Boca, resurrected

[logo]Christoph Künzli of Le Piane doesn’t sound like an Italian winemaker. In one sense, he isn’t – he’s from Switzerland – but in the more important sense, he is. Some forty minutes north of Milan’s Malpensa airport, Künzli makes wines from an appellation only the most dedicated oenophiles have heard of (Colline Novaresi), and one that’s even less-known to anyone who doesn’t live there: Boca.

No, it’s not a retirement community in Florida.

One among a string of nearly-forgotten appellations along the northern limits of Piedmontese viticulture (the best-known of which – barely – is Gattinara, but that also includes Lessona and Bramaterra), Boca is a nebbiolo-dominated area that was both famous and one of Italy’s largest in the 19th century, but has since fallen into oblivion as the region’s workers left wine for the factories of Torino.

A chance meeting with an old local winemaker led to Künzli taking over an acre of land, which took three years to work into shape (machines doesn’t work on Boca’s difficult terrain, and many of Künzli’s older vineyards are still planted with the maggiorina training method, making hand-harvesting a necessity). Since then, other plots have been added. Some are old vineyards in need of similar resurrection, while others are new plantings on old, abandoned sites. In the end, around fifty plots (many of them small) were sold, and now form the core of Le Piane’s vineyards, though many of them are quite a few years from being able to supply grapes.

The soil is volcanic rock, over which there’s a layer of gravel, and while the subsoils abound with the sort of complex minerals that vines love, there’s no chalk (which is common elsewhere in the Piedmont, especially where nebbiolo is grown).

Commercial yeasts are used for the Colline Novaresi wines (“vespolina goes volatile with indigenous yeasts,” insists Künzli).

Le Piane 2004 Colline Novaresi “la maggiorina” (Piedmont) – Old vines, 50% nebbiolo, 35% croatina, uva rara, and vespolina, in stainless steel. Mineral-driven to such an extent that I feel like I’m drinking a red riesling. Very dry. Full of dark fruit dust and tart acidity. Very masculine and hard, with a long finish. A striking wine. (3/08)

Le Piane 2003 Colline Novaresi (Piedmont) – From 100-year old pre-phylloxera vines, and a blend of 70% croatina and 30% nebbiolo. Lush orange blossom and stone fruit, balanced except for the vintage’s signature tannin, but dried out on the finish by that same tannin. (3/08)

Le Piane 2004 Colline Novaresi (Piedmont) – Showing (or perhaps revealing) more dirt than the 2003, with a little bit of well-ridden horse, but not what anyone but the most averse would call bretty; the overall impression is more like that of iron-rich blood. Very interesting floral aromatics, with great balance and a longer finish finely delineated by acidity. Very promising. (3/08)

[bottles]Le Piane’s Boca wines are around 85% nebbiolo and 15% vespolina, grown between 1200 and 1500 feet (the highest nebbiolo vines in the already altitudinous Piedmont). Yeasts are indigenous, though why the volatility noted in the Colline Novaresi wines doesn’t affect the vespolina in Boca goes unexplained. Thirty days of skin maceration in open tanks, with hand punchdowns, are followed by three years in Slavonian oak (none of it new), then another eight months in bottle.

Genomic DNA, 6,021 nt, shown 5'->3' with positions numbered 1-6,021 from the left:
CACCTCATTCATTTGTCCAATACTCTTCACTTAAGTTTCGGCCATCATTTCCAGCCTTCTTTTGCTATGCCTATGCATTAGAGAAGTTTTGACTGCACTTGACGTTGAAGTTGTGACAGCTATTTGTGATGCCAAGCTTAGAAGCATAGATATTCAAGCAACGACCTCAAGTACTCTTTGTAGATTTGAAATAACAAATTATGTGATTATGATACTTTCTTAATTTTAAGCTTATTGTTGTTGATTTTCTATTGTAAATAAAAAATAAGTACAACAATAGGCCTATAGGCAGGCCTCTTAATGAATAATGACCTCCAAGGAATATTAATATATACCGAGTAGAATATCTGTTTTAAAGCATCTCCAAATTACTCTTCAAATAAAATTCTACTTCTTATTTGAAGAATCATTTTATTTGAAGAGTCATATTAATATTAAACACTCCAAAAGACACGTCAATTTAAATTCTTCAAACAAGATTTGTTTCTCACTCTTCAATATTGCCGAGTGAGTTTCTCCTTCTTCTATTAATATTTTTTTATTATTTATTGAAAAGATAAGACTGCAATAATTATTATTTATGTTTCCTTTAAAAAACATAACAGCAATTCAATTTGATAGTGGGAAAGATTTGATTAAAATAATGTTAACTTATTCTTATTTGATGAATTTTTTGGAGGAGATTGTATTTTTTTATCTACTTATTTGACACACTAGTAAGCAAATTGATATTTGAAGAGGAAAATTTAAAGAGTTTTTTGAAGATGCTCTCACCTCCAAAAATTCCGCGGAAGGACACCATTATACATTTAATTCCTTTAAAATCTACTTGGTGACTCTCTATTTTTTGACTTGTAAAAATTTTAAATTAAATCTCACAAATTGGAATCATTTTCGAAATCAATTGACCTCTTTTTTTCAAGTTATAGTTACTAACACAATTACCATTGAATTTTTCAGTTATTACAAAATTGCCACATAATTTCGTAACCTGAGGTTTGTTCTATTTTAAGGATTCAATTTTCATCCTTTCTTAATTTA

There are nine parcels under production in Boca, mostly young vines, with another ten acres on the way. Vines are propagated by a mixture of massale, selection from Künzli’s own vineyards, and some clones from the university. Künzli is hesitant about some of the older clones from his oldest vineyards (though he does get some older material from Valtellina), believing that his new vine material is superior, meaning that it’s “the qualitative equivalent” to the old vines despite a lack of maturity.

Le Piane 2000 Boca (Piedmont) – Beautifully aromatic, with flowers (rose-dominated) and a pretty finish. Just starting to soften, but there’s plenty of life ahead. (3/08)

Le Piane 2001 Boca (Piedmont) – Tighter than the 2000, with its floral aspects glimpsed through the gauze of a semi-closed stage. Tart cherries and massive minerality form the foundation and core of this wine, with graphite-textured tannin. Really terrific, and promising many, many years until maturity. (3/08)

Le Piane 2003 Boca (Piedmont) – The fruit of the ’00 and ’01 takes on a sweeter, more strawberry-like character here, with big tannin and a dense, somewhat shortened finish. I don’t think this will live up to the promise of more balanced vintages, but it might have an earlier appeal. (3/08)

For now, Künzli is pretty much a one-man show in Boca, at least in terms of non-local attention, though he expects this to change in the future. Though the vineyards employed by Sella (in Lessona and Bramaterra) never fell so out of favor as those of Boca, the projects strike me as having some similarities: one dedicated producer out to rebuild the reputation of forgotten land on the strength of their unique expressions of some of the world’s most aromatically and structurally fascinating grapes.

The wines are represented by Adonna Imports of Waltham, Massachusetts. Prices range from the low teens for “la maggiorina,” to around $40 for the Colline Novaresi and $50+ for the Boca.

Disclosure: wines provided by producer and importer, some food provided by importer (who also owns the restaurant in which this tasting occurred).

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